The first reason Western media is so ‘confrontational’ is that the media reflects the deeply embedded cultural norms. In Europeans (including all of the Anglosphere and the Western Hemisphere), the ancient Greek concept of the ‘agon’ is paramount. The ‘agon’ is the clash between equal opposites (duality). Note that in the East, the opposites (duality) are complementary (the Yin and Yang), not necessarily dueling to the death. In Eastern culture, the two opposites cannot exist without the other; in Western culture, the two opposites are in a battle to the death, until only one is victorious. The Anglo/American legal system is entirely based upon this adversarial (antagonist) concept between two opposing ‘truths,’ which is a way of thinking now over three thousand years old among Europeans.

    Secondly, for the past five hundred years of ‘modernity,’ a cultural norm has developed from the spread of science which insists that criticism is a vital necessary requirement in order to practice good science. This norm, or ethic, is known as “open inquiry,” and is the most telling feature between modern societies and those that continue to languish in poverty, tribalism, and xenophobia. All of the most prosperous nations on the planet have ‘open inquiry’ as a mainstay of their governance, economics, and technological innovation.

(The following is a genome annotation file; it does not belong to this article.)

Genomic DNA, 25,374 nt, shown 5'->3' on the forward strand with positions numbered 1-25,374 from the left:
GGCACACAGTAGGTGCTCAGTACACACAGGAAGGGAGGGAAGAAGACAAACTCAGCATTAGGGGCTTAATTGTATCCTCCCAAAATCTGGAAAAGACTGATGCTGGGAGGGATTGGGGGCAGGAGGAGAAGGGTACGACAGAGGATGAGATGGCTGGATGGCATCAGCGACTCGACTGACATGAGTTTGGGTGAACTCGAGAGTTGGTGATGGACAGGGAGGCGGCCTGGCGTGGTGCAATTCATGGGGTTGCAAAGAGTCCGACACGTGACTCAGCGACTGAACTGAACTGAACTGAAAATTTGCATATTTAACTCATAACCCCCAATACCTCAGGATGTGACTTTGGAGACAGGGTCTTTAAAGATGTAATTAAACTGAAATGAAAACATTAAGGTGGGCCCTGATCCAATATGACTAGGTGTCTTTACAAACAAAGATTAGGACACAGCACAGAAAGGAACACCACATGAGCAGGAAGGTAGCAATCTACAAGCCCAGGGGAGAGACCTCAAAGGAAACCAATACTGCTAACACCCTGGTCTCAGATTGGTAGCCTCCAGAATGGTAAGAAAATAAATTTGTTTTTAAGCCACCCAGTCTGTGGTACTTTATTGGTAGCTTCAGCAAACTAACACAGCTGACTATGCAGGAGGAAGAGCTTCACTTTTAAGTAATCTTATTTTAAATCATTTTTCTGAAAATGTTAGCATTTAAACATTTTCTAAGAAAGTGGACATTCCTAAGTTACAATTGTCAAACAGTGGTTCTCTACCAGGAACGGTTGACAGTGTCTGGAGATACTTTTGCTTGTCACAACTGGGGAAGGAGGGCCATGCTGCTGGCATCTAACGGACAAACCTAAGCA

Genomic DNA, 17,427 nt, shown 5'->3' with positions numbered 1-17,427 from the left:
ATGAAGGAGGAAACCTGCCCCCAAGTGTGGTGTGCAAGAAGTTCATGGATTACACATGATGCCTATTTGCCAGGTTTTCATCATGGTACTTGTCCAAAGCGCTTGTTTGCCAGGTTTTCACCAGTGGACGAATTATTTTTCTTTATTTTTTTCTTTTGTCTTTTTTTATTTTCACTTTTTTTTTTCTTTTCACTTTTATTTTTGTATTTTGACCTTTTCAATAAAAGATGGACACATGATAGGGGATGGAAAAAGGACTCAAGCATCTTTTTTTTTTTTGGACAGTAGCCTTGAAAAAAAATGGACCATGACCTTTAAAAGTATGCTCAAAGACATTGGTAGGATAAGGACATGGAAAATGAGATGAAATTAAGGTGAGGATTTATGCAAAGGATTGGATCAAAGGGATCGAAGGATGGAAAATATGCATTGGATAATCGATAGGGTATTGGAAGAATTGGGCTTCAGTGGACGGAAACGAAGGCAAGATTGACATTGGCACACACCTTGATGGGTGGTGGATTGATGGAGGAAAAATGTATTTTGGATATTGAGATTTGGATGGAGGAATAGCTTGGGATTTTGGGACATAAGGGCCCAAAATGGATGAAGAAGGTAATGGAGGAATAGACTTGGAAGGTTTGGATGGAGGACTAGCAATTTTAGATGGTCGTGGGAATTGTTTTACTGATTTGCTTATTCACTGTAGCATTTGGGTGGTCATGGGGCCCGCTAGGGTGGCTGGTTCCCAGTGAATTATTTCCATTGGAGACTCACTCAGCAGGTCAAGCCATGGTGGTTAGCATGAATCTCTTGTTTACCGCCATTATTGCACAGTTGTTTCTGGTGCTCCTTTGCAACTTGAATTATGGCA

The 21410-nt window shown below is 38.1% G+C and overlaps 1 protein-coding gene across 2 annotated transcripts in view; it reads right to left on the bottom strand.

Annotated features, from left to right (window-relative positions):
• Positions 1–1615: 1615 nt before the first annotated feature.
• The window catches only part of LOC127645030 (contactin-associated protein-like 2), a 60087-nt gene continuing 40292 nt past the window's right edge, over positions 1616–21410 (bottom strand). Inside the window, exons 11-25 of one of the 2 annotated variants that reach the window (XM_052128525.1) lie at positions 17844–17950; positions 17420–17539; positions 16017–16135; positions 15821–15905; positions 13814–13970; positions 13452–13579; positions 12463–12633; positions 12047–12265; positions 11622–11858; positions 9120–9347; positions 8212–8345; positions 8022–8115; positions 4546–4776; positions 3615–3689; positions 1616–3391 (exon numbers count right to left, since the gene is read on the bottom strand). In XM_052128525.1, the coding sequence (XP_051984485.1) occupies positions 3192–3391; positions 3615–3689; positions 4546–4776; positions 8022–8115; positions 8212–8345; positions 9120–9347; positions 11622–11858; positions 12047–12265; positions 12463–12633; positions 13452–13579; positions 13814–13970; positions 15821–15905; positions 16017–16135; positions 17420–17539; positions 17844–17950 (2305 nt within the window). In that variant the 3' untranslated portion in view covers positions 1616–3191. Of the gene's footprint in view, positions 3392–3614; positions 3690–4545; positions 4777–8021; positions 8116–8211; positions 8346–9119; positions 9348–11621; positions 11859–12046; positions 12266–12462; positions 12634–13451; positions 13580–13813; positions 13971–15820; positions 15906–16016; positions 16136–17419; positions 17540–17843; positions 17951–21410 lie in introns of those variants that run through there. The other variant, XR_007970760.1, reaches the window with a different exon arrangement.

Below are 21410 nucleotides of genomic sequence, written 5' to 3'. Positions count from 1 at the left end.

And on ‘open inquiry,’ China is where? Wherever China is on ‘open inquiry,’ that is where she will eventually settle, both economically and politically, regardless of whether the culture values the complementarianism of the Oriental Yin and Yang, or the competitiveness of the Greek agon.

    ‘Be free,’ China.

  10. Max Vittachi says:

    You may recall that China Briefing (www.china-briefing.com/news)
    ‘de-blogged’ themselves after having problems with the medium, and disassociated themselves from the blog community as they thought it diminished (I think I recall this correctly) the total package that they additionally provide – magazines and books. They now run their blog as a daily news service instead. So it didn’t work for them. They might be interesting people to have along to talk about the down side if you can get them to discuss it. I think Dezan Shira have an office in Guangzhou too.

  11. Richard Slayer says:

    @Max Vittachi,

    Sites like China Briefing are actually a large part of the problem. The person behind that blog, Chris Devonshire-Ellis, speaks little to no Mandarin and is often harshly critical of Beijing politics. You say “they now run their blog as a daily news service” but all they are really doing is rehashing the Western press’s China slams for their own pecuniary benefit. No, if we are to have an online detente here, we need the real bright lights of the blogosphere to get involved, not the wannabes.

  12. [...] you would like to read about a thread which has gathered a bit of attention in China.  Titled Can Blogging Help Foster International Understanding?, China Vortex argues that blogs are popular because the MSM has done such a poor job of addressing [...]

  13. ChinaVet says:

    @Slayer,

    I completely agree with you. It would be a complete joke to send someone like Ellis out as an emmissary to Chinese bloggers. We need to take this thing very seriously and Ellis is not the guy and it surprises me that anyone is putting him up for that task. His site does not even work on my RSS reader, so it is hardly fair to him to consider him a blogger.

  14. sondaj says:

    I always read your blog in high spirits. Thanks :)